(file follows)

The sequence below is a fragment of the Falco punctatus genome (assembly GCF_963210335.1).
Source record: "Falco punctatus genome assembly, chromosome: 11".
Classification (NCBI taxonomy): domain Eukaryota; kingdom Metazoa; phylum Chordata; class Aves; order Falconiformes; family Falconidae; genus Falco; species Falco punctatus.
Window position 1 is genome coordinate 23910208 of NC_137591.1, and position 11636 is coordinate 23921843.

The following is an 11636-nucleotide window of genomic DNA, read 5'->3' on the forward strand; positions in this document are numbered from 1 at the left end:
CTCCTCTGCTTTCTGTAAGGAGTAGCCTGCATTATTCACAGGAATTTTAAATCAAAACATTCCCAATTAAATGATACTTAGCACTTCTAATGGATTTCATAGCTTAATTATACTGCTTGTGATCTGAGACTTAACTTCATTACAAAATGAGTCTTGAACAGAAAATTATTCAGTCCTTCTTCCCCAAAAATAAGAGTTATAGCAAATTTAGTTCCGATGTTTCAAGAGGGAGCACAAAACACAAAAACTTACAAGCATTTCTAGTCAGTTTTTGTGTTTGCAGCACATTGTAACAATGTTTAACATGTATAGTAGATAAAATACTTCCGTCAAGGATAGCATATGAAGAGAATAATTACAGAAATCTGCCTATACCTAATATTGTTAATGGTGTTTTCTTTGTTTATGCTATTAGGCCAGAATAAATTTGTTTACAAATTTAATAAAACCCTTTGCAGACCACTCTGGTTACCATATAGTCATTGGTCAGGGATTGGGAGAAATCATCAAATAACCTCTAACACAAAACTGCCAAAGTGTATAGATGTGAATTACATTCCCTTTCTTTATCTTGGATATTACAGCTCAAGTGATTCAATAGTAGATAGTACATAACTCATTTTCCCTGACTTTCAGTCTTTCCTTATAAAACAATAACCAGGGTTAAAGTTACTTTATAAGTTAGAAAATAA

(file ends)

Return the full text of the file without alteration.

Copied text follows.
The sequence below is a fragment of the Falco punctatus genome (assembly GCF_963210335.1).
Source record: "Falco punctatus genome assembly, chromosome: 11".
Classification (NCBI taxonomy): domain Eukaryota; kingdom Metazoa; phylum Chordata; class Aves; order Falconiformes; family Falconidae; genus Falco; species Falco punctatus.
Window position 1 is genome coordinate 23910208 of NC_137591.1, and position 11636 is coordinate 23921843.

The following is an 11636-nucleotide window of genomic DNA, read 5'->3' on the forward strand; positions in this document are numbered from 1 at the left end:
CTCCTCTGCTTTCTGTAAGGAGTAGCCTGCATTATTCACAGGAATTTTAAATCAAAACATTCCCAATTAAATGATACTTAGCACTTCTAATGGATTTCATAGCTTAATTATACTGCTTGTGATCTGAGACTTAACTTCATTACAAAATGAGTCTTGAACAGAAAATTATTCAGTCCTTCTTCCCCAAAAATAAGAGTTATAGCAAATTTAGTTCCGATGTTTCAAGAGGGAGCACAAAACACAAAAACTTACAAGCATTTCTAGTCAGTTTTTGTGTTTGCAGCACATTGTAACAATGTTTAACATGTATAGTAGATAAAATACTTCCGTCAAGGATAGCATATGAAGAGAATAATTACAGAAATCTGCCTATACCTAATATTGTTAATGGTGTTTTCTTTGTTTATGCTATTAGGCCAGAATAAATTTGTTTACAAATTTAATAAAACCCTTTGCAGACCACTCTGGTTACCATATAGTCATTGGTCAGGGATTGGGAGAAATCATCAAATAACCTCTAACACAAAACTGCCAAAGTGTATAGATGTGAATTACATTCCCTTTCTTTATCTTGGATATTACAGCTCAAGTGATTCAATAGTAGATAGTACATAACTCATTTTCCCTGACTTTCAGTCTTTCCTTATAAAACAATAACCAGGGTTAAAGTTACTTTATAAGTTAGAAAATAA